There is a DJ/producer character in Echo of the Boom. She is small and little and one of the youngest characters in the book. She also has been a favorite of many early readers. Her name is "The Savage". People ask me which real-life DJ The Savage most sounds like. It's a hard question to answer. Half of the time I wistfully hope she sort of sounds like how I sounded in my best possible moments, evolved to 2014 standards. But half of the time, she sounds like Kutmah. Go listen to Kutmah. Go listen to Kutmah drop a chiptune version of Mobb Deep's "Shook Ones" out of an underrated blues-rock cover of "Baby It's You." Go and be amazed as the Appletalk voice starts rapping.
"Posers" – Andy Stott
In one of the lowest parts of trying to write this book, I bought Andy Stott's 2011 EPs on a whim, remembering a couple of respectable techno singles he had done years earlier. I absentmindedly tried We Stay Together while compiling some of the thousands of notes I would email to myself. The first track played, an ambient noise music intro, and then "Posers" started, and I did a double take. I ran to the volume control and restarted the entire EP and stood there captivated, standing, for the next five minutes and eight seconds. This was what the end of the world actually sounded like. Or what the greatest party ever sounded like. It was music from another species. Music from a different class of machines, like bored botnets hiding in smartphone hard drives had started producing avant-garde techno and recording it on ancient tape machines.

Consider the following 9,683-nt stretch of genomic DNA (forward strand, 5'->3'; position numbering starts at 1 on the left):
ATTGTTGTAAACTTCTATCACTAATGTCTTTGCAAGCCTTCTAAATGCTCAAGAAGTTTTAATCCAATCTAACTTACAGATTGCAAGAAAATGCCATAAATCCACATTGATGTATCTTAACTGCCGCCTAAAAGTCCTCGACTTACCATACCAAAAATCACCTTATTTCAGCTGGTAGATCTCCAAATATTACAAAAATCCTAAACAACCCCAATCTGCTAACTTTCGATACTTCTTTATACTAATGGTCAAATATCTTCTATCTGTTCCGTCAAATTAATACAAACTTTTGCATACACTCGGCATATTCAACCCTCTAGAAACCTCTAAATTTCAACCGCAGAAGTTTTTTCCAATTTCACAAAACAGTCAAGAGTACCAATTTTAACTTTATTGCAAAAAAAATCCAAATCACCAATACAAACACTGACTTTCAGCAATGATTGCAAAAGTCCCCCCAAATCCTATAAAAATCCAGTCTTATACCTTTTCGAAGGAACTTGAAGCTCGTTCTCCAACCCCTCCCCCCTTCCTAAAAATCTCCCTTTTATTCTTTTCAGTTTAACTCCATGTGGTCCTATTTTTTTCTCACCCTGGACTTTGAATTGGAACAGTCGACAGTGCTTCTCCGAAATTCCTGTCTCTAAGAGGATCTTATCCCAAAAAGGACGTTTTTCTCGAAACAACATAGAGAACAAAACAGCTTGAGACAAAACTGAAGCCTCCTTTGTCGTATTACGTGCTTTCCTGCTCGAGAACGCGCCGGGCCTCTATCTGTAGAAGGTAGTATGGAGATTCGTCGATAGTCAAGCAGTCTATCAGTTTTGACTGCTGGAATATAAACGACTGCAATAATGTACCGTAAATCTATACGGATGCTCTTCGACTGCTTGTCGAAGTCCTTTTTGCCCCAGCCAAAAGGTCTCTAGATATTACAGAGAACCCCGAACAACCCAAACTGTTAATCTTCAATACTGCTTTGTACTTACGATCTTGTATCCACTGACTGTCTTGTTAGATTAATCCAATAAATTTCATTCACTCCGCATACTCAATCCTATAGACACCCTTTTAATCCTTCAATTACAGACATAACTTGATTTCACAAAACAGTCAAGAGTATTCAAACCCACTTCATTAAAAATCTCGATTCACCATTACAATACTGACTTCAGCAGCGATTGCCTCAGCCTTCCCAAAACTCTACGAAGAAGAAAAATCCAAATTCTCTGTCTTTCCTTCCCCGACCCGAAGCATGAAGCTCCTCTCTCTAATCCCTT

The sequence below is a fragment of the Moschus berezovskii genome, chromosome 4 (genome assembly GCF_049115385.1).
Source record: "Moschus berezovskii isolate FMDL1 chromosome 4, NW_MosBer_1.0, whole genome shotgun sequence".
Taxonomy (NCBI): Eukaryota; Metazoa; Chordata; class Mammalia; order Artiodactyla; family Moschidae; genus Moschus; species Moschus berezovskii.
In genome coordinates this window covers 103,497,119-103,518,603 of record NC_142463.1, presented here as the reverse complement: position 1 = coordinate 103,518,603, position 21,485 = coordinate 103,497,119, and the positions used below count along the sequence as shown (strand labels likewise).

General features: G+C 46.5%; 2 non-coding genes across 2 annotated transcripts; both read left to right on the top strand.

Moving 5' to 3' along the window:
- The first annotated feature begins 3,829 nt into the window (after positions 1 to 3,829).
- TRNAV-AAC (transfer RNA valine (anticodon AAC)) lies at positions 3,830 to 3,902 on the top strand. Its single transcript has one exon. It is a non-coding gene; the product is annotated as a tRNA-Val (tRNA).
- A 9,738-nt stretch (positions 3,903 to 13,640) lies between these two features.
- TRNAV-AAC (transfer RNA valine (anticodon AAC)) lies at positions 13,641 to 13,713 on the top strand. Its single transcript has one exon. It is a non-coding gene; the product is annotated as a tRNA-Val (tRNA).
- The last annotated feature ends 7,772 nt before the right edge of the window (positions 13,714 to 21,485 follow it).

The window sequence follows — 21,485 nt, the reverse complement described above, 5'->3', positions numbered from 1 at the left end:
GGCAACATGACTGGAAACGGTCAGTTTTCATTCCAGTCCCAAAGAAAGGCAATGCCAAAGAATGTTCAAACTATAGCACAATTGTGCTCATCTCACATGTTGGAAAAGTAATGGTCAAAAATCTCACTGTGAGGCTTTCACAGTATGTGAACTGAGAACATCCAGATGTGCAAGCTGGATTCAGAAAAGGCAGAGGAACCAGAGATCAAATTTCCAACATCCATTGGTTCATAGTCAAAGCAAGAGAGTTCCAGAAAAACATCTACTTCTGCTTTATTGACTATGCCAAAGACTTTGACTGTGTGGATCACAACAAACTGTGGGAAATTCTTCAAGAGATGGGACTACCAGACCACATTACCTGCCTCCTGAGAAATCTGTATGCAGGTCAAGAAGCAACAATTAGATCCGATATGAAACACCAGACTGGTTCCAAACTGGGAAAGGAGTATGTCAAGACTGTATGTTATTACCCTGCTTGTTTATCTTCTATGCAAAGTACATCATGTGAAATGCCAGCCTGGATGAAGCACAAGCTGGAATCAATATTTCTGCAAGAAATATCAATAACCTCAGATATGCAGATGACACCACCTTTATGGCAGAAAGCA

"Kids" – Sleigh Bells
Sleigh Bells' first two albums are the soundtrack to every high school sporting event in the history of the world. Yet Sleigh Bells first two albums are also a perfect representation of the total destruction of the 80s/90s teen movie idea of high school social structure. Jock music made by hipsters. Hipster music made by jocks. Chaos. The fact that the TV show Friday Night Lights ended before it could ever use one of their songs remains a national tragedy.
"Live Your Life" – T.I. feat Rhianna